165. Hafstad A, Aarø LE, Engeland A, Andersen A, Langmark F, Stray-Pedersen B. Provocative appeals in anti-smoking mass media campaigns targeting adolescents--the accumulated effect of multiple exposures. Health Educ Res 1997 Jun;12(2):227-236. [Medline]
  166. Hafstad A. Use of provocative emotional appeals in a mass media campaign designed to prevent smoking among adolescents. Eur J Public Health 1997 Jun 01;7(2):122-127. [CrossRef]
  167. Longshore D, Ghosh-Dastidar B, Ellickson PL. National Youth Anti-Drug Media Campaign and school-based drug prevention: evidence for a synergistic effect in ALERT Plus. Addict Behav 2006 Mar;31(3):496-508. [CrossRef] [Medline]
  168. Ellickson PL, McCaffrey DF, Ghosh-Dastidar B, Longshore DL. New inroads in preventing adolescent drug use: results from a large-scale trial of project ALERT in middle schools. Am J Public Health 2003 Nov;93(11):1830-1836. [Medline]
  169. Ghosh-Dastidar B, Longshore DL, Ellickson PL, McCaffrey DF. Modifying pro-drug risk factors in adolescents: results from project ALERT. Health Educ Behav 2004 Jun;31(3):318-334. [CrossRef] [Medline]
  170. Longshore D, Ellickson PL, McCaffrey DF, St Clair P. School-based drug prevention among at-risk adolescents: effects of ALERT plus. Health Educ Behav 2007 Aug;34(4):651-668. [CrossRef] [Medline]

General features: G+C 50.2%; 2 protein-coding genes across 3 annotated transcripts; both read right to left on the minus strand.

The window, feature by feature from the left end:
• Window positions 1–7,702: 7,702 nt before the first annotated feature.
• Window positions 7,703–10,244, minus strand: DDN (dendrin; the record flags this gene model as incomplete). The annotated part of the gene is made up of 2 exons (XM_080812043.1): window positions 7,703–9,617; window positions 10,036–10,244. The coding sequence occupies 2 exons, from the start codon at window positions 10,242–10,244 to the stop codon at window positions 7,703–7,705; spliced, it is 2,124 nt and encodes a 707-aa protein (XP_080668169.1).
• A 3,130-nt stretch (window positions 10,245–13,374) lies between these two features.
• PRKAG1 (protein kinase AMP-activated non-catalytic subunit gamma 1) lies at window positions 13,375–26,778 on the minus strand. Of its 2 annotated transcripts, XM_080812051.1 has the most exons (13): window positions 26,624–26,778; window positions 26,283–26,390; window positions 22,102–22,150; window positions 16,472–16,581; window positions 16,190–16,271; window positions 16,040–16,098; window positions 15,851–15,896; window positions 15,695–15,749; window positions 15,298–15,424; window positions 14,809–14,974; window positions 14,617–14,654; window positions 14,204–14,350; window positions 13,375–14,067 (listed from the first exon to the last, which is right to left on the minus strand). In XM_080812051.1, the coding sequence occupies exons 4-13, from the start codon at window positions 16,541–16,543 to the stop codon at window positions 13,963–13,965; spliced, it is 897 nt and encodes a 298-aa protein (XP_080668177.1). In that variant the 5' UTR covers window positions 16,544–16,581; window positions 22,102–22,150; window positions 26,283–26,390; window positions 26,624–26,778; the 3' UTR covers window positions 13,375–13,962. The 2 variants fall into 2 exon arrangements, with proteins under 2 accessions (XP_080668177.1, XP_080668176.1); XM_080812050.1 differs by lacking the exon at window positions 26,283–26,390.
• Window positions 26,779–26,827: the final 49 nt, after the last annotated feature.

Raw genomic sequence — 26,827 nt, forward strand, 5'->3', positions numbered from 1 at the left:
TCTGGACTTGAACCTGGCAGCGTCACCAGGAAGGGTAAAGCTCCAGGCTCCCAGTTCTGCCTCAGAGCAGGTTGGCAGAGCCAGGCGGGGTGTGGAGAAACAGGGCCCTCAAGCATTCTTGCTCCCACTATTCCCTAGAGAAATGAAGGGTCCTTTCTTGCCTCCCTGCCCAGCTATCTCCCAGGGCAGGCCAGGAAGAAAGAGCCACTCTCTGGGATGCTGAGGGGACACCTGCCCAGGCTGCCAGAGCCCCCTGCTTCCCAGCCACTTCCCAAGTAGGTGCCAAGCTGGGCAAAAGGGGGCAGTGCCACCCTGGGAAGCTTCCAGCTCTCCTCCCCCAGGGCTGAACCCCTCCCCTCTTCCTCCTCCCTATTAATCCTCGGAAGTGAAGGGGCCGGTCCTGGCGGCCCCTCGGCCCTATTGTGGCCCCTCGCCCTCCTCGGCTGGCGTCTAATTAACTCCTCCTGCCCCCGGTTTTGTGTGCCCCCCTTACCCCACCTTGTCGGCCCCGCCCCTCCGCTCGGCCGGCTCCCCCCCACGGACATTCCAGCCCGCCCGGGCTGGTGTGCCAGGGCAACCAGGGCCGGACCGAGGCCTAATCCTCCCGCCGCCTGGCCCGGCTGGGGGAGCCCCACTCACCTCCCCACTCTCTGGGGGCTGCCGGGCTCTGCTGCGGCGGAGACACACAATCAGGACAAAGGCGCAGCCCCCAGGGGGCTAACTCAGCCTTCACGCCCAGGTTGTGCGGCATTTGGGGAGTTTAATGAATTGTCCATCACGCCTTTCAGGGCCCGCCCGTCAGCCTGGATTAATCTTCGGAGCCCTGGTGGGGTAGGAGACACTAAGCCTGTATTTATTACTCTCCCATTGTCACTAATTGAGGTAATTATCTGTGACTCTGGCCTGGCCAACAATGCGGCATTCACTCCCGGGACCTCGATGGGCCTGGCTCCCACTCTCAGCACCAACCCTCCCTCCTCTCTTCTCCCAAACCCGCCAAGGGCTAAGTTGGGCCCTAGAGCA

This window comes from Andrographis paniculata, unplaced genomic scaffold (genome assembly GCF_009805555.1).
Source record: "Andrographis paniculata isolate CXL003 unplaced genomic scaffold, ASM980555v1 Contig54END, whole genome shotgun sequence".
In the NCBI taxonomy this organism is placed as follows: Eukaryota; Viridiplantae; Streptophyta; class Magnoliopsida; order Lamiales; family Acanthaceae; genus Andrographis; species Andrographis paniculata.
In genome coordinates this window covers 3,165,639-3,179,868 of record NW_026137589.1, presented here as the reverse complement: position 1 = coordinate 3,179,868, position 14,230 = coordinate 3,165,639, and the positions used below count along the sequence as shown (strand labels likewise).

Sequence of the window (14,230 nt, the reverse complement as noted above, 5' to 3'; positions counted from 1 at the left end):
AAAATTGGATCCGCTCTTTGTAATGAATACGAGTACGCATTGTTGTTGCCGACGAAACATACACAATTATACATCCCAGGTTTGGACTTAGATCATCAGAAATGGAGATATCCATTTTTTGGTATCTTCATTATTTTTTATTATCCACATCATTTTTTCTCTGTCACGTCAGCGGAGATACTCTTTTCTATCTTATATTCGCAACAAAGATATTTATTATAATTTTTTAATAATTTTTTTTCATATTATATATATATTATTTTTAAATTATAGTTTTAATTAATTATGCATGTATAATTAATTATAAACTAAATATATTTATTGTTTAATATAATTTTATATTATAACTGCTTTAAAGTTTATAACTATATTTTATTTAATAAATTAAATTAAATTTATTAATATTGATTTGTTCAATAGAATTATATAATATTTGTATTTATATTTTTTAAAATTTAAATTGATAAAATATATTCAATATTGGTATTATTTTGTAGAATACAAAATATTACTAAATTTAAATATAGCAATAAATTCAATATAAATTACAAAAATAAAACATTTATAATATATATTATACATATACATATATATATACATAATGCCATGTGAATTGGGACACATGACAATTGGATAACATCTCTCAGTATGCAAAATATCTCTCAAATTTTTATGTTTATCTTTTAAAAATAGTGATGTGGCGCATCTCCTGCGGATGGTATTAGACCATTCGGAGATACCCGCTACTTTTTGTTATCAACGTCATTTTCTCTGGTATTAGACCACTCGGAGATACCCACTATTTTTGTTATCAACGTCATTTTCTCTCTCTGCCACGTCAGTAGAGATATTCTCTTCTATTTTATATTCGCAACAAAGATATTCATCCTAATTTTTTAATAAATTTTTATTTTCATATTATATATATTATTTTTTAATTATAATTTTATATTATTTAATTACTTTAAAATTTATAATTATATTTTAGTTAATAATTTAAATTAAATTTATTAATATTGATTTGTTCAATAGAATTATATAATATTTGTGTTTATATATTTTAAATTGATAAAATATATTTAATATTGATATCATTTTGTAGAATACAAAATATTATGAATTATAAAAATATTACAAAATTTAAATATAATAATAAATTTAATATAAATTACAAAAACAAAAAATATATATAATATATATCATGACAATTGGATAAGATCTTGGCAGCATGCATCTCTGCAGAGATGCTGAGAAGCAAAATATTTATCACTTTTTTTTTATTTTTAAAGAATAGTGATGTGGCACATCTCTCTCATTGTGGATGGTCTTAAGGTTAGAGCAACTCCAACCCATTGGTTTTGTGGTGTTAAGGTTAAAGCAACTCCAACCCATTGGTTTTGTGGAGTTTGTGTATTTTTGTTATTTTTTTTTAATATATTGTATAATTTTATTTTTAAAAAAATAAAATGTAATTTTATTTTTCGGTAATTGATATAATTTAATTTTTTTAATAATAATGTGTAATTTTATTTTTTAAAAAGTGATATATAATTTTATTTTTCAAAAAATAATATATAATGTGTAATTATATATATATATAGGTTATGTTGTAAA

171. Worden J, Flynn B. Using television messages to prevent smoking among adolescents. University of Vermont: Office of Health Promotion Research and Biometry Facility, College of Medicine, Department of Mathematics (Statistics Program) College of Engineering and Mathematics; 1983 Presented at: American Public Health Association Annual Meeting; 1983; Dallas.
  172. Stotts AL, Diclemente CC, Dolan-Mullen P. One-to-one: a motivational intervention for resistant pregnant smokers. Addict Behav 2002;27(2):275-292. [Medline]
  173. Rigotti NA, Park ER, Regan S, Chang Y, Perry K, Loudin B, et al. Efficacy of telephone counseling for pregnant smokers: a randomized controlled trial. Obstet Gynecol 2006 Jul;108(1):83-92. [CrossRef] [Medline]
  174. Peterson AV, Kealey KA, Mann SL, Marek PM, Ludman EJ, Liu J, et al. Group-randomized trial of a proactive, personalized telephone counseling intervention for adolescent smoking cessation. J Natl Cancer Inst 2009 Oct 21;101(20):1378-1392 [FREE Full text] [CrossRef] [Medline]